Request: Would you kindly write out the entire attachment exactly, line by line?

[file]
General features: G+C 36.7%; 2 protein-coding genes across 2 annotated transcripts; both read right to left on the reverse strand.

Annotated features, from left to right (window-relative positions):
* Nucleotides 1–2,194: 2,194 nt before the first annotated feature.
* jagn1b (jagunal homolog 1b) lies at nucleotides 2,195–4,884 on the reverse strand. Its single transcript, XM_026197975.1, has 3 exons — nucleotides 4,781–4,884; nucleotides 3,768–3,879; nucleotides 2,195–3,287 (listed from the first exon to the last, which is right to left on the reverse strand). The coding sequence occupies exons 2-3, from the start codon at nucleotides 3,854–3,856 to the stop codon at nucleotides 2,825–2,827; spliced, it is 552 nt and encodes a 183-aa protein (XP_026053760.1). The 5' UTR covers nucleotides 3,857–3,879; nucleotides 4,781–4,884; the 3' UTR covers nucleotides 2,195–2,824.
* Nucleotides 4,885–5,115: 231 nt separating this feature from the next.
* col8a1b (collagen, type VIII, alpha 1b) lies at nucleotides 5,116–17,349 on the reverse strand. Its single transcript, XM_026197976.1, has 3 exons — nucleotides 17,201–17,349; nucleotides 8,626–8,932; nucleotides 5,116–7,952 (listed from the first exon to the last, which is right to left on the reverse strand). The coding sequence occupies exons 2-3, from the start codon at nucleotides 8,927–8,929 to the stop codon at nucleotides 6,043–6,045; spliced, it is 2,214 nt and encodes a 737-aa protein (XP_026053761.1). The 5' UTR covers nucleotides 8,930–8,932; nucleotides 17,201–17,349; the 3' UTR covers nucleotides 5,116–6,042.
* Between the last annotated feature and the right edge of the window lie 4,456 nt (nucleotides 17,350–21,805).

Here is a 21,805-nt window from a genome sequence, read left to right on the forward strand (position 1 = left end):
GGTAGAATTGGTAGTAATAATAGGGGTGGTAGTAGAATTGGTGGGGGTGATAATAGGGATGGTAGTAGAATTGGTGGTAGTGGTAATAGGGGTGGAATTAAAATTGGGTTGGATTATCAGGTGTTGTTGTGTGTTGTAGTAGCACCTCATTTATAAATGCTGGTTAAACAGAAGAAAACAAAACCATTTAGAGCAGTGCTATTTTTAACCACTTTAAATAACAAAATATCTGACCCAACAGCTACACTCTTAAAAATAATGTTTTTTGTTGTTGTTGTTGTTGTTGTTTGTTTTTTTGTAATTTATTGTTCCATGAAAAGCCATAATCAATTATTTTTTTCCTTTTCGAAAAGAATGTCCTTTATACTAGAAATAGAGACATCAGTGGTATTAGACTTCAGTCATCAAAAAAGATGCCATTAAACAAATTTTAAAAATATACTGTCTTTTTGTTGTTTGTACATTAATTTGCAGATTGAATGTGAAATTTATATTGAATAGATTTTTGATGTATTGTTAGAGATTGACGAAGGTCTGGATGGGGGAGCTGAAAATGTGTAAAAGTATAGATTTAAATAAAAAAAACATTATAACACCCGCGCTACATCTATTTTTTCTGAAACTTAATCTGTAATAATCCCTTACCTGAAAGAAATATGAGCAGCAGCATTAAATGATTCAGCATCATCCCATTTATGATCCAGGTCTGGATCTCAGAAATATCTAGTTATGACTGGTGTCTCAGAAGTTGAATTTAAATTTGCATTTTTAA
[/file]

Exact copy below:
General features: G+C 36.7%; 2 protein-coding genes across 2 annotated transcripts; both read right to left on the reverse strand.

Annotated features, from left to right (window-relative positions):
* Nucleotides 1–2,194: 2,194 nt before the first annotated feature.
* jagn1b (jagunal homolog 1b) lies at nucleotides 2,195–4,884 on the reverse strand. Its single transcript, XM_026197975.1, has 3 exons — nucleotides 4,781–4,884; nucleotides 3,768–3,879; nucleotides 2,195–3,287 (listed from the first exon to the last, which is right to left on the reverse strand). The coding sequence occupies exons 2-3, from the start codon at nucleotides 3,854–3,856 to the stop codon at nucleotides 2,825–2,827; spliced, it is 552 nt and encodes a 183-aa protein (XP_026053760.1). The 5' UTR covers nucleotides 3,857–3,879; nucleotides 4,781–4,884; the 3' UTR covers nucleotides 2,195–2,824.
* Nucleotides 4,885–5,115: 231 nt separating this feature from the next.
* col8a1b (collagen, type VIII, alpha 1b) lies at nucleotides 5,116–17,349 on the reverse strand. Its single transcript, XM_026197976.1, has 3 exons — nucleotides 17,201–17,349; nucleotides 8,626–8,932; nucleotides 5,116–7,952 (listed from the first exon to the last, which is right to left on the reverse strand). The coding sequence occupies exons 2-3, from the start codon at nucleotides 8,927–8,929 to the stop codon at nucleotides 6,043–6,045; spliced, it is 2,214 nt and encodes a 737-aa protein (XP_026053761.1). The 5' UTR covers nucleotides 8,930–8,932; nucleotides 17,201–17,349; the 3' UTR covers nucleotides 5,116–6,042.
* Between the last annotated feature and the right edge of the window lie 4,456 nt (nucleotides 17,350–21,805).

Here is a 21,805-nt window from a genome sequence, read left to right on the forward strand (position 1 = left end):
GGTAGAATTGGTAGTAATAATAGGGGTGGTAGTAGAATTGGTGGGGGTGATAATAGGGATGGTAGTAGAATTGGTGGTAGTGGTAATAGGGGTGGAATTAAAATTGGGTTGGATTATCAGGTGTTGTTGTGTGTTGTAGTAGCACCTCATTTATAAATGCTGGTTAAACAGAAGAAAACAAAACCATTTAGAGCAGTGCTATTTTTAACCACTTTAAATAACAAAATATCTGACCCAACAGCTACACTCTTAAAAATAATGTTTTTTGTTGTTGTTGTTGTTGTTGTTTGTTTTTTTGTAATTTATTGTTCCATGAAAAGCCATAATCAATTATTTTTTTCCTTTTCGAAAAGAATGTCCTTTATACTAGAAATAGAGACATCAGTGGTATTAGACTTCAGTCATCAAAAAAGATGCCATTAAACAAATTTTAAAAATATACTGTCTTTTTGTTGTTTGTACATTAATTTGCAGATTGAATGTGAAATTTATATTGAATAGATTTTTGATGTATTGTTAGAGATTGACGAAGGTCTGGATGGGGGAGCTGAAAATGTGTAAAAGTATAGATTTAAATAAAAAAAACATTATAACACCCGCGCTACATCTATTTTTTCTGAAACTTAATCTGTAATAATCCCTTACCTGAAAGAAATATGAGCAGCAGCATTAAATGATTCAGCATCATCCCATTTATGATCCAGGTCTGGATCTCAGAAATATCTAGTTATGACTGGTGTCTCAGAAGTTGAATTTAAATTTGCATTTTTAA